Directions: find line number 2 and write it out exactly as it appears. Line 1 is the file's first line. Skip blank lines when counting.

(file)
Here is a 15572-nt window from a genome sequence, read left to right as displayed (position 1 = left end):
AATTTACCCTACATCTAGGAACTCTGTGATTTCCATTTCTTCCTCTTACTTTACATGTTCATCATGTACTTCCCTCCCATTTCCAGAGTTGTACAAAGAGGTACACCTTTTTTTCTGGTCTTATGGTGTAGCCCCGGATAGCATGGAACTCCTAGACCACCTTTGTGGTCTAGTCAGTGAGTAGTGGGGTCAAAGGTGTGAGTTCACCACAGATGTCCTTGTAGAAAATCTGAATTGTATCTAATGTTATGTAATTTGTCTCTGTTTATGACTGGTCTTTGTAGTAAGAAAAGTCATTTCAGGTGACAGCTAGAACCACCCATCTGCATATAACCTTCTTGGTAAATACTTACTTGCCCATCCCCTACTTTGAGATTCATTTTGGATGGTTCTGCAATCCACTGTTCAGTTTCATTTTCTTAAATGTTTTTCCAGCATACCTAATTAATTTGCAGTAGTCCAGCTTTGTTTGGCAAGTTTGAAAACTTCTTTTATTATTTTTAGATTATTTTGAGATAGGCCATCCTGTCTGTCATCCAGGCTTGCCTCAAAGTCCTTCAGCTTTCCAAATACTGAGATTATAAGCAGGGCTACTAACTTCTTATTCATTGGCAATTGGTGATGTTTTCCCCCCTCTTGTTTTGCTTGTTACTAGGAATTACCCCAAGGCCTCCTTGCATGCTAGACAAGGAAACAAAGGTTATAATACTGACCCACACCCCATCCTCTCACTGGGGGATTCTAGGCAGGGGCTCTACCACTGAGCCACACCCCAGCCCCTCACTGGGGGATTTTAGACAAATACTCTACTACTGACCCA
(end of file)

AATTTACCCTACATCTAGGAACTCTGTGATTTCCATTTCTTCCTCTTACTTTACATGTTCATCATGTACTTCCCTCCCATTTCCAGAGTTGTACAAAGAGGTACACCTTTTTTTCTGGTCTTATGGTGTAGCCCCGGATAGCATGGAACTCCTAGACCACCTTTGTGGTCTAGTCAGTGAGTAGTGGGGTCAAAGGTGTGAGTTCACCACAGATGTCCTTGTAGAAAATCTGAATTGTATCTAATGTTATGTAATTTGTCTCTGTTTATGACTGGTCTTTGTAGTAAGAAAAGTCATTTCAGGTGACAGCTAGAACCACCCATCTGCATATAACCTTCTTGGTAAATACTTACTTGCCCATCCCCTACTTTGAGATTCATTTTGGATGGTTCTGCAATCCACTGTTCAGTTTCATTTTCTTAAATGTTTTTCCAGCATACCTAATTAATTTGCAGTAGTCCAGCTTTGTTTGGCAAGTTTGAAAACTTCTTTTATTATTTTTAGATTATTTTGAGATAGGCCATCCTGTCTGTCATCCAGGCTTGCCTCAAAGTCCTTCAGCTTTCCAAATACTGAGATTATAAGCAGGGCTACTAACTTCTTATTCATTGGCAATTGGTGATGTTTTCCCCCCTCTTGTTTTGCTTGTTACTAGGAATTACCCCAAGGCCTCCTTGCATGCTAGACAAGGAAACAAAGGTTATAATACTGACCCACACCCCATCCTCTCACTGGGGGATTCTAGGCAGGGGCTCTACCACTGAGCCACACCCCAGCCCCTCACTGGGGGATTTTAGACAAATACTCTACTACTGACCCA